Yesterday’s embargo is not the first time Russia has threatened the livelihoods of fishermen in the north-east.
Dozens of giant Russian trawlers invaded waters off Rockall in the spring of 2000, alarming Government ministers and Scottish fishermen alike.
The big “klondyke” vessels began taking thousands of tonnes of haddock each a week from the recently deregulated area.
Although the zone, 250 miles west of Scotland, was closed to European fishing boats in 2002 to safeguard future stocks, the Russian trawlers defied efforts to enforce a fishing ban for years.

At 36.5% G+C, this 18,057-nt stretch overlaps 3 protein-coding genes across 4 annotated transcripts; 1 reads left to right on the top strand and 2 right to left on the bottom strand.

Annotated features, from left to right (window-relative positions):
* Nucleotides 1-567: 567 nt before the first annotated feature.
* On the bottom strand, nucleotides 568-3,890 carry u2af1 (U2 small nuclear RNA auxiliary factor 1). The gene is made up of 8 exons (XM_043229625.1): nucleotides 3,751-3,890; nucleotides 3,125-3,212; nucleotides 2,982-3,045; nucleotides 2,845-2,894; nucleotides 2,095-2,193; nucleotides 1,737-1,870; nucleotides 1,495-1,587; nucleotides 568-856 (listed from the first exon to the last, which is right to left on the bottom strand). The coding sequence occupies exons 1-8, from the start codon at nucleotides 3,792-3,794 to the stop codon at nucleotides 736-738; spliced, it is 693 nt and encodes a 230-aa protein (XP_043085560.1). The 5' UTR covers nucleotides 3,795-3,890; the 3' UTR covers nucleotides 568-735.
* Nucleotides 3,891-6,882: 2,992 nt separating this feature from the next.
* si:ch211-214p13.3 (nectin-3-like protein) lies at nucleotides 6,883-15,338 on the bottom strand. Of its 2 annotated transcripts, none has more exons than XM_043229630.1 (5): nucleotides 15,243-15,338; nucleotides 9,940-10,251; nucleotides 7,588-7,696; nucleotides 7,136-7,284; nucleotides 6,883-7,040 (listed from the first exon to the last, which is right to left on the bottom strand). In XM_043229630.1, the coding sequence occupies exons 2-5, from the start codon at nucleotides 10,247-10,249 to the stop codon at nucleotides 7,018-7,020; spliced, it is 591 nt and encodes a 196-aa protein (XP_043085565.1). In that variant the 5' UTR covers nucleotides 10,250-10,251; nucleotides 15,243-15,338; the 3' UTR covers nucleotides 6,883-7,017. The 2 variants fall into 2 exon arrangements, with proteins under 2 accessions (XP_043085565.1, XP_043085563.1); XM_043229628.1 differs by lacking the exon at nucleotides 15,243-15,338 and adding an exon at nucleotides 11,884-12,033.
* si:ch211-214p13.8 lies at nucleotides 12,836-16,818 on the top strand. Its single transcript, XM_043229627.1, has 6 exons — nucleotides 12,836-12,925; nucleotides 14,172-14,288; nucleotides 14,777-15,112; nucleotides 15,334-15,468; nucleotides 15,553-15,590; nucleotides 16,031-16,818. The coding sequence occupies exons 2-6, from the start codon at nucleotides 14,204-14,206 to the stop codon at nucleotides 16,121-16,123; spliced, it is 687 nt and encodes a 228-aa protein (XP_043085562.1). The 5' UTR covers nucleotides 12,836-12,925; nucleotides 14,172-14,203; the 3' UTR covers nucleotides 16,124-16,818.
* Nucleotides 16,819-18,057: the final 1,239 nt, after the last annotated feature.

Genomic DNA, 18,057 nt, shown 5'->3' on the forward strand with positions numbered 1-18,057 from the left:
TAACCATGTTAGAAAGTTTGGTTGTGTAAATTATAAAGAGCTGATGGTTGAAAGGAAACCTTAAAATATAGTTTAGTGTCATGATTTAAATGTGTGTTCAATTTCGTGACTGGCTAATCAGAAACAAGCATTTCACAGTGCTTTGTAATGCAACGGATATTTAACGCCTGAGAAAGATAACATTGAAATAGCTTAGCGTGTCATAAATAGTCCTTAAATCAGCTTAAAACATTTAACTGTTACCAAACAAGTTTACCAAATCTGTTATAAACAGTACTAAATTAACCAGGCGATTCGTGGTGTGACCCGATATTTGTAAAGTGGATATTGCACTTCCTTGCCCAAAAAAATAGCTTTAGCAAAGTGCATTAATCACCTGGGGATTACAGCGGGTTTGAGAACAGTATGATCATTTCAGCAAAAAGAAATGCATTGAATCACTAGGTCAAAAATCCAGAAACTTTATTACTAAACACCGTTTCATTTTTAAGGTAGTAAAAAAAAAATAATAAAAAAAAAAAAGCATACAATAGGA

Claims that the boats were “hoovering up” and plundering juvenile haddock stocks took years of diplomacy by representatives from the whitefish industry and government at high level meetings in Murmansk and Moscow to solve.
The problem stemmed from Britain signing up to the UN Convention on the Seas in 1998 which made the island of St Kilda the reference point for UK fishing boundaries rather than the small outcrop of Rockall.
After four years of negotiations, Moscow relented and agreed to abide by a permanent ban on fishing the international waters, which are regulated by the North-East Atlantic Fisheries Commission (NEAFC).